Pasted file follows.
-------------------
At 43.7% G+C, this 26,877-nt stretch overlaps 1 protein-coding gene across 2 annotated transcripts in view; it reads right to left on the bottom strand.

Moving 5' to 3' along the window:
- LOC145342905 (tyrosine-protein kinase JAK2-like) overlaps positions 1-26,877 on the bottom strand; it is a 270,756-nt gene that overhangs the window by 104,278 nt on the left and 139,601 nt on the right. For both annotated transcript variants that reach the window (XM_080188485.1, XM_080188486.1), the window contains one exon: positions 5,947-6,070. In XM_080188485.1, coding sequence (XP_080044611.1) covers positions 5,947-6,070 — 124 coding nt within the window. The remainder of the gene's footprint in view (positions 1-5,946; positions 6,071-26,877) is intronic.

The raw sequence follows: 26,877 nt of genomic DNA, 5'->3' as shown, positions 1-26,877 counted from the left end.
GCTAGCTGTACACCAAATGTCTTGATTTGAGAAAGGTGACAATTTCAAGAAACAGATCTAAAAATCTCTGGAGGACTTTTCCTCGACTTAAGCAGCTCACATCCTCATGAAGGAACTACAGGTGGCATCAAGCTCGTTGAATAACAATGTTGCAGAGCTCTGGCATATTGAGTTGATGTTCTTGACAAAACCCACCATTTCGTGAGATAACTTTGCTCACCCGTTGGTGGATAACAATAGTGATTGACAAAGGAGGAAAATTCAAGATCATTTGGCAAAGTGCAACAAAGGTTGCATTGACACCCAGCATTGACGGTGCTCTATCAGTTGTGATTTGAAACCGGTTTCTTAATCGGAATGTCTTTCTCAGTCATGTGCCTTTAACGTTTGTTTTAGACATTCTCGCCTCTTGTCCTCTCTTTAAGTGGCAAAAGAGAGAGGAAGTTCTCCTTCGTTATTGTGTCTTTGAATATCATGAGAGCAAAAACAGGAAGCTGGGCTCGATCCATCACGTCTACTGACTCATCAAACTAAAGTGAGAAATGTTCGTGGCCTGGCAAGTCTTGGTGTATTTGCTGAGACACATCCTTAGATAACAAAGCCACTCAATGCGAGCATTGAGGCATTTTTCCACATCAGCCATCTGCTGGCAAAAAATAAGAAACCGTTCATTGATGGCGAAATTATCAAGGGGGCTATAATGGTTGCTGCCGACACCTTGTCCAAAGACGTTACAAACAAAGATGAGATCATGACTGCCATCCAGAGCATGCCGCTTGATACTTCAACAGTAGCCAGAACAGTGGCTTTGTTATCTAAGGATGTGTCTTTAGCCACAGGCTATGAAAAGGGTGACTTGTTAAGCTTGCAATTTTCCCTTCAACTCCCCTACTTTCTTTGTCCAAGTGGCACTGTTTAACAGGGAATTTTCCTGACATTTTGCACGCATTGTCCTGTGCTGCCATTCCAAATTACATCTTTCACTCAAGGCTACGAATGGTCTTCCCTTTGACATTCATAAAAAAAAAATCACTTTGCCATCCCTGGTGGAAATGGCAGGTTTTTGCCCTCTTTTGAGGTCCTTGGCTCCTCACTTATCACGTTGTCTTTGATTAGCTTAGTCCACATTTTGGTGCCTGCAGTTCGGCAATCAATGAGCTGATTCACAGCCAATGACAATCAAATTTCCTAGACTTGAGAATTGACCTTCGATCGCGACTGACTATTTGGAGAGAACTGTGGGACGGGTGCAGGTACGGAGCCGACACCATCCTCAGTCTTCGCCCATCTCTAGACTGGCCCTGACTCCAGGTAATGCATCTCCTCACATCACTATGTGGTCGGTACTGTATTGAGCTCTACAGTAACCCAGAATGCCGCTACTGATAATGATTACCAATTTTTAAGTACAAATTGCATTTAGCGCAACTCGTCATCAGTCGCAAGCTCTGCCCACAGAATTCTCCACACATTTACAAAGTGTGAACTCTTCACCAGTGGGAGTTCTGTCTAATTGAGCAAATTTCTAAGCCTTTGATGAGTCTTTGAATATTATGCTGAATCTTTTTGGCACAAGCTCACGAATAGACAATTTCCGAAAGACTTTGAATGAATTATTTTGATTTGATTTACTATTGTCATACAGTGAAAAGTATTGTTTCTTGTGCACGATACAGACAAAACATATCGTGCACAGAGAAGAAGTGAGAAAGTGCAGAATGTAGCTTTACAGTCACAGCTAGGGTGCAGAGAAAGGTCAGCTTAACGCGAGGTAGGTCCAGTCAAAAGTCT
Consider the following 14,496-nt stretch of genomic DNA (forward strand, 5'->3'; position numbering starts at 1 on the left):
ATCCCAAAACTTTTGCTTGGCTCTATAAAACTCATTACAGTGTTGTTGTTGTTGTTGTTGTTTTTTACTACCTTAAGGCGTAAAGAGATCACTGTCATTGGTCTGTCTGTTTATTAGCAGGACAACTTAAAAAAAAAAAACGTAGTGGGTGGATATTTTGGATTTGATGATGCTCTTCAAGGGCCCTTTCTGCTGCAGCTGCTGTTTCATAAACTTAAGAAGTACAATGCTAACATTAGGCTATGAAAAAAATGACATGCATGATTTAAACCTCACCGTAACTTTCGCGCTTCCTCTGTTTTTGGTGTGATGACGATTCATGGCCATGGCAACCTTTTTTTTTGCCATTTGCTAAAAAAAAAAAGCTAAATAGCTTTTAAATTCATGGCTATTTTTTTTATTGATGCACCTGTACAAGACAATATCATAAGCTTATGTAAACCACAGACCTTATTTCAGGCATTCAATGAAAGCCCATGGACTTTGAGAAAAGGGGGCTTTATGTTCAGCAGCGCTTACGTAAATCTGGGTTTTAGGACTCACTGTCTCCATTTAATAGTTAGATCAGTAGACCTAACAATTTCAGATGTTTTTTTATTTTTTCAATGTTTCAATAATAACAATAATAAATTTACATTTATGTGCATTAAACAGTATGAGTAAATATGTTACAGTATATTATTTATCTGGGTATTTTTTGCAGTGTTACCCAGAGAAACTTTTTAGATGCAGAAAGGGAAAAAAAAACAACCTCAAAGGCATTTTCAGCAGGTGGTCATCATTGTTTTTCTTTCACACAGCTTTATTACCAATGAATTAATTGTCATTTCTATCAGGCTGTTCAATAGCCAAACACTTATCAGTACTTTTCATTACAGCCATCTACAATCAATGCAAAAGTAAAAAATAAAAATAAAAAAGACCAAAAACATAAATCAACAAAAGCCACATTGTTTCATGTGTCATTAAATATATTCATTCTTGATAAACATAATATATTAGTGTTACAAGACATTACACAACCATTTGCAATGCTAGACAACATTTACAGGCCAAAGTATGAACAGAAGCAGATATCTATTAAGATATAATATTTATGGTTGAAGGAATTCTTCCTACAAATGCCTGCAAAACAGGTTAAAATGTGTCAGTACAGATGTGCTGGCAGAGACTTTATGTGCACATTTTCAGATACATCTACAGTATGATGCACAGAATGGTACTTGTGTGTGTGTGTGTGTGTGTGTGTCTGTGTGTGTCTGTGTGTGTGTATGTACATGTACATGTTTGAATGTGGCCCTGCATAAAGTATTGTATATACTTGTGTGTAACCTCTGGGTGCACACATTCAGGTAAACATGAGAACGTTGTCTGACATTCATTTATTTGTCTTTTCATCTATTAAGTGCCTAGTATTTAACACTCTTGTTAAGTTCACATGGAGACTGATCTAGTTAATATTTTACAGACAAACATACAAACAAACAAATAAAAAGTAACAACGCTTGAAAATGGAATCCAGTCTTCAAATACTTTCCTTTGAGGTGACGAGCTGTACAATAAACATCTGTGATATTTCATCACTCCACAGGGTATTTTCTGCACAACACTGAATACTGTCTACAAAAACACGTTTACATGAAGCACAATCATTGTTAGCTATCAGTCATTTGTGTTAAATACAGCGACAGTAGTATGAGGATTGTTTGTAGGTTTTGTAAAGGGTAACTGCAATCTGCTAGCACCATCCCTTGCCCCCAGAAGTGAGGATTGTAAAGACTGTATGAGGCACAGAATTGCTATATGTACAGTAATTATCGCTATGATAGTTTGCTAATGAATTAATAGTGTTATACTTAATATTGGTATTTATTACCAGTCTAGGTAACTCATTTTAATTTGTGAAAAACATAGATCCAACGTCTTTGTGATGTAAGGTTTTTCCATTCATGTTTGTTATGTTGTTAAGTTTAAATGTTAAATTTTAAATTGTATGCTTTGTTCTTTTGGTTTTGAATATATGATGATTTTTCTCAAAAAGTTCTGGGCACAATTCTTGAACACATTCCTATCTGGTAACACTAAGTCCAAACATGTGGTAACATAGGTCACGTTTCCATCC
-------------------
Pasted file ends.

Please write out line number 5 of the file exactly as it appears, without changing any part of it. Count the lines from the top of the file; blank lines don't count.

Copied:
GCTAGCTGTACACCAAATGTCTTGATTTGAGAAAGGTGACAATTTCAAGAAACAGATCTAAAAATCTCTGGAGGACTTTTCCTCGACTTAAGCAGCTCACATCCTCATGAAGGAACTACAGGTGGCATCAAGCTCGTTGAATAACAATGTTGCAGAGCTCTGGCATATTGAGTTGATGTTCTTGACAAAACCCACCATTTCGTGAGATAACTTTGCTCACCCGTTGGTGGATAACAATAGTGATTGACAAAGGAGGAAAATTCAAGATCATTTGGCAAAGTGCAACAAAGGTTGCATTGACACCCAGCATTGACGGTGCTCTATCAGTTGTGATTTGAAACCGGTTTCTTAATCGGAATGTCTTTCTCAGTCATGTGCCTTTAACGTTTGTTTTAGACATTCTCGCCTCTTGTCCTCTCTTTAAGTGGCAAAAGAGAGAGGAAGTTCTCCTTCGTTATTGTGTCTTTGAATATCATGAGAGCAAAAACAGGAAGCTGGGCTCGATCCATCACGTCTACTGACTCATCAAACTAAAGTGAGAAATGTTCGTGGCCTGGCAAGTCTTGGTGTATTTGCTGAGACACATCCTTAGATAACAAAGCCACTCAATGCGAGCATTGAGGCATTTTTCCACATCAGCCATCTGCTGGCAAAAAATAAGAAACCGTTCATTGATGGCGAAATTATCAAGGGGGCTATAATGGTTGCTGCCGACACCTTGTCCAAAGACGTTACAAACAAAGATGAGATCATGACTGCCATCCAGAGCATGCCGCTTGATACTTCAACAGTAGCCAGAACAGTGGCTTTGTTATCTAAGGATGTGTCTTTAGCCACAGGCTATGAAAAGGGTGACTTGTTAAGCTTGCAATTTTCCCTTCAACTCCCCTACTTTCTTTGTCCAAGTGGCACTGTTTAACAGGGAATTTTCCTGACATTTTGCACGCATTGTCCTGTGCTGCCATTCCAAATTACATCTTTCACTCAAGGCTACGAATGGTCTTCCCTTTGACATTCATAAAAAAAAAATCACTTTGCCATCCCTGGTGGAAATGGCAGGTTTTTGCCCTCTTTTGAGGTCCTTGGCTCCTCACTTATCACGTTGTCTTTGATTAGCTTAGTCCACATTTTGGTGCCTGCAGTTCGGCAATCAATGAGCTGATTCACAGCCAATGACAATCAAATTTCCTAGACTTGAGAATTGACCTTCGATCGCGACTGACTATTTGGAGAGAACTGTGGGACGGGTGCAGGTACGGAGCCGACACCATCCTCAGTCTTCGCCCATCTCTAGACTGGCCCTGACTCCAGGTAATGCATCTCCTCACATCACTATGTGGTCGGTACTGTATTGAGCTCTACAGTAACCCAGAATGCCGCTACTGATAATGATTACCAATTTTTAAGTACAAATTGCATTTAGCGCAACTCGTCATCAGTCGCAAGCTCTGCCCACAGAATTCTCCACACATTTACAAAGTGTGAACTCTTCACCAGTGGGAGTTCTGTCTAATTGAGCAAATTTCTAAGCCTTTGATGAGTCTTTGAATATTATGCTGAATCTTTTTGGCACAAGCTCACGAATAGACAATTTCCGAAAGACTTTGAATGAATTATTTTGATTTGATTTACTATTGTCATACAGTGAAAAGTATTGTTTCTTGTGCACGATACAGACAAAACATATCGTGCACAGAGAAGAAGTGAGAAAGTGCAGAATGTAGCTTTACAGTCACAGCTAGGGTGCAGAGAAAGGTCAGCTTAACGCGAGGTAGGTCCAGTCAAAAGTCT